If you look at any masterpiece of a great artist like Botticini, they have a sublime quality that is linked directly to the landscape, to nature. This is because they made their own colour pigments, having no way of walking into the nearest B&Q and buying paint. Botticini was an expert in minerals dyes, earth materials and chemical processes. For example, the plants, bones and woods of the area would have been boiled or burnt to make sap green and lamp black. Lead and iron, oxidised or cooked, would make dangerous and noxious but effective flake white, red, black and yellow. Botticini himself loved using bright primary colours in his art.
Francesco Botticini depicted in seven different versions a Bible story which was popular with merchants and travellers, particularly in late 15th century Florence, from the Book of Tobit in the Old Testament Apocrypha. The story tells of Tobit, a devout Jewish man from Nineveh, who was blind and had fallen on hard times, sent his son Tobias to collect a debt of ten talents of silver from a family member that lived in the city of Media. Raphael, one of the seven Archangels, accompanied the boy, masquerading as a relative named Azariah.
As well as The Assumption of the Virgin, there are three other sumptuous paintings by Botticini to admire at The National Gallery. Saint Jerome in Penitence with Saints and Donors, Scenes from the Life of Saint Jerome: Predella and The Crucifixion. Two others are displayed outside London too — the Virgin Adoring the Child at the Fitzwilliam Museum, University of Cambridge, and Saint Nicholas of Tolentino at the University of Oxford.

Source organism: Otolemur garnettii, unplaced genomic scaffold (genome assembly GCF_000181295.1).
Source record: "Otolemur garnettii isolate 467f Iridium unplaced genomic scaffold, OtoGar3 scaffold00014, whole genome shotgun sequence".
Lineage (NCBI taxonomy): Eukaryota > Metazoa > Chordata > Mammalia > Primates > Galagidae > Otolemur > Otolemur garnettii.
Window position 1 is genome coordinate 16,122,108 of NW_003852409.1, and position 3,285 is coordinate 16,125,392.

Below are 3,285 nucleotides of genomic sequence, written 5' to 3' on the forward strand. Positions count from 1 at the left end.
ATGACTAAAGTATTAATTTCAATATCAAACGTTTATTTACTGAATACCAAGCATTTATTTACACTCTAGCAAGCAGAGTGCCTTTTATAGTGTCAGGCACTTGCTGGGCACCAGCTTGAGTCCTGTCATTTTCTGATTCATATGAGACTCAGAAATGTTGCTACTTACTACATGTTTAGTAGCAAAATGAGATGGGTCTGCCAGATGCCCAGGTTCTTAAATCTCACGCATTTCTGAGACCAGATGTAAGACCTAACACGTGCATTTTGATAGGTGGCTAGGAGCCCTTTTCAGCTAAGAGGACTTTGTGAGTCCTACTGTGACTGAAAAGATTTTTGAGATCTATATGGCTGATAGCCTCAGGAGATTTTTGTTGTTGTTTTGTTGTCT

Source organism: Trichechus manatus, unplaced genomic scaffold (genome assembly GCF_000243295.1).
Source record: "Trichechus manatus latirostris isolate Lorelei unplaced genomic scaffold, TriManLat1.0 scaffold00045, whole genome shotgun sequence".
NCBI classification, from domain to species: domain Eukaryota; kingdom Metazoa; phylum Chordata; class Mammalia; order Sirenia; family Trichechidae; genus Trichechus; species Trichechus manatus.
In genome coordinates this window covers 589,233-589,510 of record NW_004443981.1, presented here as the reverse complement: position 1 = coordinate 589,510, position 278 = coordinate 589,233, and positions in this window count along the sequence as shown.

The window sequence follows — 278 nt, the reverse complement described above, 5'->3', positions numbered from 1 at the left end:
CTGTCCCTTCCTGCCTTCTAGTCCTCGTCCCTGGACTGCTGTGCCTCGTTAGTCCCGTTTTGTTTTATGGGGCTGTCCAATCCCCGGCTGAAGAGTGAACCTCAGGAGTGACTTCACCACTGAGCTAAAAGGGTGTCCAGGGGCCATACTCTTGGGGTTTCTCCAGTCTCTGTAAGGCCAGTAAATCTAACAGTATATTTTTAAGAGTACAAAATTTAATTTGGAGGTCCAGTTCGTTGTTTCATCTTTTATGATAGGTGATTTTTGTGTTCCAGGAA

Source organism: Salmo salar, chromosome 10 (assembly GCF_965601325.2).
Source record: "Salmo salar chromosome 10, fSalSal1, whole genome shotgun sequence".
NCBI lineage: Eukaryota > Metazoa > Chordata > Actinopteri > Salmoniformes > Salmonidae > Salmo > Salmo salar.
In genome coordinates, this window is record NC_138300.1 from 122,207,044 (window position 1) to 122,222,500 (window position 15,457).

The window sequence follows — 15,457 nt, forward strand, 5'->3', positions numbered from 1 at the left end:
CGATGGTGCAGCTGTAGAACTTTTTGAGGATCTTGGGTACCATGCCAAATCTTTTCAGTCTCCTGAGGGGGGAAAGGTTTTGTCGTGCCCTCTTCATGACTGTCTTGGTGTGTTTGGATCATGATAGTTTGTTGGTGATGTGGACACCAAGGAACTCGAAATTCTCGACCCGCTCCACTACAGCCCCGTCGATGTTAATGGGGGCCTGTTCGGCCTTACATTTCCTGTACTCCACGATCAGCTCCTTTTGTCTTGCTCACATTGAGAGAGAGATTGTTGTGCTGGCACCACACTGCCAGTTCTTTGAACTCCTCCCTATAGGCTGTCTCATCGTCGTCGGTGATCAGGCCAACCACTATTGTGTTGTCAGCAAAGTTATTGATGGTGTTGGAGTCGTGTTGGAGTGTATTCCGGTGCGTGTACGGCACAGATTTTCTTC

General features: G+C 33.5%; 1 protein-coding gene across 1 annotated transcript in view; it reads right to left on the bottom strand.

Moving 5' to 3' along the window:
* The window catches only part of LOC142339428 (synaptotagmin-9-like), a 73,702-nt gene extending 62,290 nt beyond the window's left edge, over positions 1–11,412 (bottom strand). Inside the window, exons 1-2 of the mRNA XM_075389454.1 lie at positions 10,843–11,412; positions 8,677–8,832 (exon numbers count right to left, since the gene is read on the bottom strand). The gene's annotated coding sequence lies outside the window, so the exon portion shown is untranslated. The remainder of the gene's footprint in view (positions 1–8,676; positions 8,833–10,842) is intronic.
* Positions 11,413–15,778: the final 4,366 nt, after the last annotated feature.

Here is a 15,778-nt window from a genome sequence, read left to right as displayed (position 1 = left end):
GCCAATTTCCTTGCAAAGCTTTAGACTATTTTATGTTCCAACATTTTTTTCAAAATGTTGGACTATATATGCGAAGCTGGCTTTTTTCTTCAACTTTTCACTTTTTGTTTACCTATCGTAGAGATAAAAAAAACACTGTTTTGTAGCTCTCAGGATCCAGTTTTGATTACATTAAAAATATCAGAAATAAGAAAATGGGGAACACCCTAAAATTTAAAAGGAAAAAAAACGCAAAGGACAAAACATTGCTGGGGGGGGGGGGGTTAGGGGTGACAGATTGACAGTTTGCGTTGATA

The masterpiece’s donor, Matteo Palmieri — a true Renaissance Florentine scholar, doctor, historian, biographer and philosopher — commissioned Botticini to illustrate his epic poem ‘Citta di Vita’ (City of Life) in 1465, written in homage to Dante’s Divine Comedy’, which described the poet’s journey through Heaven, Hell and Purgatory. However, after Palmieri died, a theological reinterpretation of the poem by the Catholic Church branded him a heretic for having views about the origins of the human soul and the notion of Free Will that differed from the Catholic Church. He espoused the view that human beings were not conceived by parents at all but had pre-existed as angels, and he believed that human souls are the angels who stayed neutral when Satan rebelled against God. Nothing directly in The Assumption of the Virgin Palmieri Altarpiece shows us this theological view but the mere association with Palmieri was enough to get the painting vandalised and covered up.
Italy’s Old Masters were recording flying saucers and UFOs in their paintings as far back as the 15th century, according to investigators like archaeologist Robert Volterri. Botticini’s masterpiece The Assumption of the Virgin with its cathedral-like dome in the sky, filled with saints surrounding the Virgin, has been interpreted as a giant U.F.O. filled with aliens. Volterri believes that people from Botticini’s time were visited by extra-terrestrials. Another striking example is from a contemporary of Botticini — Crivelli and The Annunciation with Saint Emidius — that shows a disk shaped object shining a beam of light onto the Virgin Mary. This can also be found in the National Gallery.
The exhibition runs from the 4th November 2015 until the 28th March 2016.
By Yasser Kayani